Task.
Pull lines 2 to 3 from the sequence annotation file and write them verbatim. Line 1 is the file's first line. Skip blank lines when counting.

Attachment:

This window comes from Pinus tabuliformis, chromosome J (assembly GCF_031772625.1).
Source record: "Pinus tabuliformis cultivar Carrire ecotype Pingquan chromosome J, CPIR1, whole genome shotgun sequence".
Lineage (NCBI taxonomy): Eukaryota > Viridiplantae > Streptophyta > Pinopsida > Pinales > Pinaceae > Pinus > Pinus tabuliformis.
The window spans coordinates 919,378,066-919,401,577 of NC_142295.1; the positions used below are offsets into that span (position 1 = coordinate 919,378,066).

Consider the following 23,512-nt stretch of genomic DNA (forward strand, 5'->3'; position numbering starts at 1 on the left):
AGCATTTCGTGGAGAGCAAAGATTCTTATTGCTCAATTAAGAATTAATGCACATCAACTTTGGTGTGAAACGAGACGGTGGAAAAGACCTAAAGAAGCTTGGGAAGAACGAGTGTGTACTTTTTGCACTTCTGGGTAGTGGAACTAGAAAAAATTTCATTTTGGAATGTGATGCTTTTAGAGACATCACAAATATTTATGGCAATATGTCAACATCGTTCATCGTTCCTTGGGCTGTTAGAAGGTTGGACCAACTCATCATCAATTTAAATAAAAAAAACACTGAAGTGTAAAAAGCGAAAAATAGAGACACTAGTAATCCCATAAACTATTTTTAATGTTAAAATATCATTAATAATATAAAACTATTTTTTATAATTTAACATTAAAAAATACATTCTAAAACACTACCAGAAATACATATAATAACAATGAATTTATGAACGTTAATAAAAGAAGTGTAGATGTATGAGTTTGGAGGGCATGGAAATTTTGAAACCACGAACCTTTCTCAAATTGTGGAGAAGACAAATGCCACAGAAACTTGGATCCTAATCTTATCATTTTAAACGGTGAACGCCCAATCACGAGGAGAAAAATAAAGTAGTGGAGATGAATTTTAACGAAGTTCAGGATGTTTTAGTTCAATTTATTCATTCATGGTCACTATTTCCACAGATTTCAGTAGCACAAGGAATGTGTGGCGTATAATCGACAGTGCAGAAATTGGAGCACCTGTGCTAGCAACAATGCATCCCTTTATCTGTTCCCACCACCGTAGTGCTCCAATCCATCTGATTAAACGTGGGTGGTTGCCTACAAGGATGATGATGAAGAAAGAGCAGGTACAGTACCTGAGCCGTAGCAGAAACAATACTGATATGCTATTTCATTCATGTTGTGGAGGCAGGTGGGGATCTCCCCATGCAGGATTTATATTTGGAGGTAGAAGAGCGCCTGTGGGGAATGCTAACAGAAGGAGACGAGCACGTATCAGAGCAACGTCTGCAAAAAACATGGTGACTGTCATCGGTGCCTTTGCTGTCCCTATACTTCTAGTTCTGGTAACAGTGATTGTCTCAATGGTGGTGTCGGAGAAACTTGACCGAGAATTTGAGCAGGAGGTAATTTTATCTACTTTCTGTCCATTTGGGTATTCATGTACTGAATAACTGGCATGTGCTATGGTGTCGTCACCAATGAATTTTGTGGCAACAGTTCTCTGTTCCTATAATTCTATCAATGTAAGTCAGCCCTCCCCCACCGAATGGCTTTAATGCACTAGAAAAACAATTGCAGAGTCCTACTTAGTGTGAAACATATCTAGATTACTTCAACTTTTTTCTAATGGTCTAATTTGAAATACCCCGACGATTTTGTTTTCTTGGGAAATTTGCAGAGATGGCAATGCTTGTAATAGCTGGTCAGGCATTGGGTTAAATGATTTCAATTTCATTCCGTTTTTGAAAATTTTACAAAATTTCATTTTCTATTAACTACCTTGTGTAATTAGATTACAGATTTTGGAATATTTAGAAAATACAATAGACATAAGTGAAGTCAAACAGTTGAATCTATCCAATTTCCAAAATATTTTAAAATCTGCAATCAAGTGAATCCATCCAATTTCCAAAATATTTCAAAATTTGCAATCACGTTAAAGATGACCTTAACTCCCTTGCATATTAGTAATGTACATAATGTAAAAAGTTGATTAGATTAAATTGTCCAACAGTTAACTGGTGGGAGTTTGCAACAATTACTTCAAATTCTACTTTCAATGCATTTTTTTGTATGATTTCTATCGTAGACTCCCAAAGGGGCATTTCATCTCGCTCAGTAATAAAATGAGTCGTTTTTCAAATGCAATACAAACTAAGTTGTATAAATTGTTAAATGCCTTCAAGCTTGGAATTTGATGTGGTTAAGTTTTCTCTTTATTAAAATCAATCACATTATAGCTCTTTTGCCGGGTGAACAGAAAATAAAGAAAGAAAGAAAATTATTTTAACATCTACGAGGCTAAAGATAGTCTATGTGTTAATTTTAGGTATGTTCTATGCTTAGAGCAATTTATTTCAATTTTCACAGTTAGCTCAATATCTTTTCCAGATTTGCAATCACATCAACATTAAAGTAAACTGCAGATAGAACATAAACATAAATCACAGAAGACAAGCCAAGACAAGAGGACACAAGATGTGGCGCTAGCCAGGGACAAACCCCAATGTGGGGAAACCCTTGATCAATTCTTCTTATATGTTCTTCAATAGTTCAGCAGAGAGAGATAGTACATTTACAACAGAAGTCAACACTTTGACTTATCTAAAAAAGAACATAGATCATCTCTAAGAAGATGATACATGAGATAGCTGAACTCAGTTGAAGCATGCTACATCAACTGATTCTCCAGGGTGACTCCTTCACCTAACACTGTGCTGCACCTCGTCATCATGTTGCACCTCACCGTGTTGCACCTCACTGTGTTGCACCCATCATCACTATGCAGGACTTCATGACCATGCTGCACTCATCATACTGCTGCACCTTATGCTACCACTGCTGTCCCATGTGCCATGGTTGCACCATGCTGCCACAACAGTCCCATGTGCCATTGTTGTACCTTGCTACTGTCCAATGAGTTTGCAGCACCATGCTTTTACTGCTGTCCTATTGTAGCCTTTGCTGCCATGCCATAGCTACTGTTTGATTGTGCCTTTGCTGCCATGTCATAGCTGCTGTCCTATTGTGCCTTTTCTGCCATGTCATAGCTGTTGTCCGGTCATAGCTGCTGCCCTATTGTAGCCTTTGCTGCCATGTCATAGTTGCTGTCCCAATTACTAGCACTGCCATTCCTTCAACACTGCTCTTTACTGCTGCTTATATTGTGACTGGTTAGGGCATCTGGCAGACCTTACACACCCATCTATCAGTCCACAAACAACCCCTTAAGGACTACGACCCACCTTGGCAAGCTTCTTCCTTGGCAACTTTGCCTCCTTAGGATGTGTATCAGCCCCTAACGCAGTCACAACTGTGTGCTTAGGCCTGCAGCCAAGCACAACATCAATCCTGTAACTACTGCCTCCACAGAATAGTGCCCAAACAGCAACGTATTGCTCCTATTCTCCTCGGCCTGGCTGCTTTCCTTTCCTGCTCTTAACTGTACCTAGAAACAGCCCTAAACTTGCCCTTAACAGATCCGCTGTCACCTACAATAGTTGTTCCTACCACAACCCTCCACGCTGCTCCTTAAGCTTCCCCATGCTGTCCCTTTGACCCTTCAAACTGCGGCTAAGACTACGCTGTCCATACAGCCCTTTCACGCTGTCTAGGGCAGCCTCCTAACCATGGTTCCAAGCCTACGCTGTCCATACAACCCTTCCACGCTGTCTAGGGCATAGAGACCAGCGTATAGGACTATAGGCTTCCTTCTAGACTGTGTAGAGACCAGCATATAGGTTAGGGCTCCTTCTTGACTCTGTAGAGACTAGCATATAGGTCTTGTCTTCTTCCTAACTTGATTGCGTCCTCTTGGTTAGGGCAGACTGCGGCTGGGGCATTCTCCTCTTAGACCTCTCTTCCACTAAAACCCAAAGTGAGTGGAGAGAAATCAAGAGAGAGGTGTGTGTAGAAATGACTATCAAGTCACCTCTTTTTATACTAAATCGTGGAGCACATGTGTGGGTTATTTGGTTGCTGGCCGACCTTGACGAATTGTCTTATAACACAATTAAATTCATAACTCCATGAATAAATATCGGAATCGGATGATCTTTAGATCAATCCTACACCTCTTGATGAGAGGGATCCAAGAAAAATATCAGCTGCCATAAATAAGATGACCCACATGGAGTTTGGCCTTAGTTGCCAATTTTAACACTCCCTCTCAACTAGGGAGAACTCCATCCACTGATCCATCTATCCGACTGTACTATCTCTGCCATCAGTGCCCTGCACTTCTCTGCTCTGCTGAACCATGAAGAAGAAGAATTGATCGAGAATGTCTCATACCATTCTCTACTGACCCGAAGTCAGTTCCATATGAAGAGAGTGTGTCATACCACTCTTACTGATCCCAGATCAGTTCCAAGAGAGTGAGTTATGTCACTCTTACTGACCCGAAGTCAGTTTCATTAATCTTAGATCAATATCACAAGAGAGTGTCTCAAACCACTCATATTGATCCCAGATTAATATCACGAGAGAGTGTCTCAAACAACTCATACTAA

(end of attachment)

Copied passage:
Source record: "Pinus tabuliformis cultivar Carrire ecotype Pingquan chromosome J, CPIR1, whole genome shotgun sequence".
Lineage (NCBI taxonomy): Eukaryota > Viridiplantae > Streptophyta > Pinopsida > Pinales > Pinaceae > Pinus > Pinus tabuliformis.